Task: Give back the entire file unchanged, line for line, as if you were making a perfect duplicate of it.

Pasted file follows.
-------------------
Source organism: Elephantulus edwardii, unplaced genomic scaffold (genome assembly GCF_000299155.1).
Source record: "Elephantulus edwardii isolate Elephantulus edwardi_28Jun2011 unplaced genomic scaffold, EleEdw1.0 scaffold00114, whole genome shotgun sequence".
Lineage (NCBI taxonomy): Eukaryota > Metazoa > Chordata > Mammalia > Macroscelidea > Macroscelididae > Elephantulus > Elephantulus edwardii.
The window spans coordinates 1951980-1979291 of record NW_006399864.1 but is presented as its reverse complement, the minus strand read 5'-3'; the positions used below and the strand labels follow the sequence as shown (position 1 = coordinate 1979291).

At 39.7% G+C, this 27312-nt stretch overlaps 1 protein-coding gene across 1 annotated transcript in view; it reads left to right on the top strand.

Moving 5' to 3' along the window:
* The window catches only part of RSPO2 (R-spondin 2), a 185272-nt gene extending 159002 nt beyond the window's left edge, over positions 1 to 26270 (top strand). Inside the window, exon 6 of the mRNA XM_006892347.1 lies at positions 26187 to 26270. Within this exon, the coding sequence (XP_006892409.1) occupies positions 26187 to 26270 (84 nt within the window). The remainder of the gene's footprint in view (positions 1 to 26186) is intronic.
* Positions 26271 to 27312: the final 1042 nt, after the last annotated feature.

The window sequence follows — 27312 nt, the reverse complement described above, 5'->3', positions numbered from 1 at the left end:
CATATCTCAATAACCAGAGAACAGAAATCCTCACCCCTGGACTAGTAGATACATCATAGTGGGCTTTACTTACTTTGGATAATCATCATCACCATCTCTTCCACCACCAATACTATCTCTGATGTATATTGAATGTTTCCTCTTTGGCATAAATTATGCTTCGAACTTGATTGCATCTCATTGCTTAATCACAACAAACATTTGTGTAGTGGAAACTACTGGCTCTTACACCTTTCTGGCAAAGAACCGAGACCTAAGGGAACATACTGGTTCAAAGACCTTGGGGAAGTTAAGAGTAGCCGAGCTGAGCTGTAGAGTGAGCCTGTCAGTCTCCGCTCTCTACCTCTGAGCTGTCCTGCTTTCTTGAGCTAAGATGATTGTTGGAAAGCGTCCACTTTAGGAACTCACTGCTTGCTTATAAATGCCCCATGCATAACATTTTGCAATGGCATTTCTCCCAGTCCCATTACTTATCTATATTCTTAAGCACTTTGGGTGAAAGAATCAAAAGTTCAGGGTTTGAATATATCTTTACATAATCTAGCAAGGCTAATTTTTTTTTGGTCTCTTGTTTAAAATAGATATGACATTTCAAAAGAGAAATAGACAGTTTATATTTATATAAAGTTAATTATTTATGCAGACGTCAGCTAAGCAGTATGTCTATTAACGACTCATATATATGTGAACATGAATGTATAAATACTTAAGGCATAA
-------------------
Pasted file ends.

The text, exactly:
Source organism: Elephantulus edwardii, unplaced genomic scaffold (genome assembly GCF_000299155.1).
Source record: "Elephantulus edwardii isolate Elephantulus edwardi_28Jun2011 unplaced genomic scaffold, EleEdw1.0 scaffold00114, whole genome shotgun sequence".
Lineage (NCBI taxonomy): Eukaryota > Metazoa > Chordata > Mammalia > Macroscelidea > Macroscelididae > Elephantulus > Elephantulus edwardii.
The window spans coordinates 1951980-1979291 of record NW_006399864.1 but is presented as its reverse complement, the minus strand read 5'-3'; the positions used below and the strand labels follow the sequence as shown (position 1 = coordinate 1979291).

At 39.7% G+C, this 27312-nt stretch overlaps 1 protein-coding gene across 1 annotated transcript in view; it reads left to right on the top strand.

Moving 5' to 3' along the window:
* The window catches only part of RSPO2 (R-spondin 2), a 185272-nt gene extending 159002 nt beyond the window's left edge, over positions 1 to 26270 (top strand). Inside the window, exon 6 of the mRNA XM_006892347.1 lies at positions 26187 to 26270. Within this exon, the coding sequence (XP_006892409.1) occupies positions 26187 to 26270 (84 nt within the window). The remainder of the gene's footprint in view (positions 1 to 26186) is intronic.
* Positions 26271 to 27312: the final 1042 nt, after the last annotated feature.

The window sequence follows — 27312 nt, the reverse complement described above, 5'->3', positions numbered from 1 at the left end:
CATATCTCAATAACCAGAGAACAGAAATCCTCACCCCTGGACTAGTAGATACATCATAGTGGGCTTTACTTACTTTGGATAATCATCATCACCATCTCTTCCACCACCAATACTATCTCTGATGTATATTGAATGTTTCCTCTTTGGCATAAATTATGCTTCGAACTTGATTGCATCTCATTGCTTAATCACAACAAACATTTGTGTAGTGGAAACTACTGGCTCTTACACCTTTCTGGCAAAGAACCGAGACCTAAGGGAACATACTGGTTCAAAGACCTTGGGGAAGTTAAGAGTAGCCGAGCTGAGCTGTAGAGTGAGCCTGTCAGTCTCCGCTCTCTACCTCTGAGCTGTCCTGCTTTCTTGAGCTAAGATGATTGTTGGAAAGCGTCCACTTTAGGAACTCACTGCTTGCTTATAAATGCCCCATGCATAACATTTTGCAATGGCATTTCTCCCAGTCCCATTACTTATCTATATTCTTAAGCACTTTGGGTGAAAGAATCAAAAGTTCAGGGTTTGAATATATCTTTACATAATCTAGCAAGGCTAATTTTTTTTTGGTCTCTTGTTTAAAATAGATATGACATTTCAAAAGAGAAATAGACAGTTTATATTTATATAAAGTTAATTATTTATGCAGACGTCAGCTAAGCAGTATGTCTATTAACGACTCATATATATGTGAACATGAATGTATAAATACTTAAGGCATAA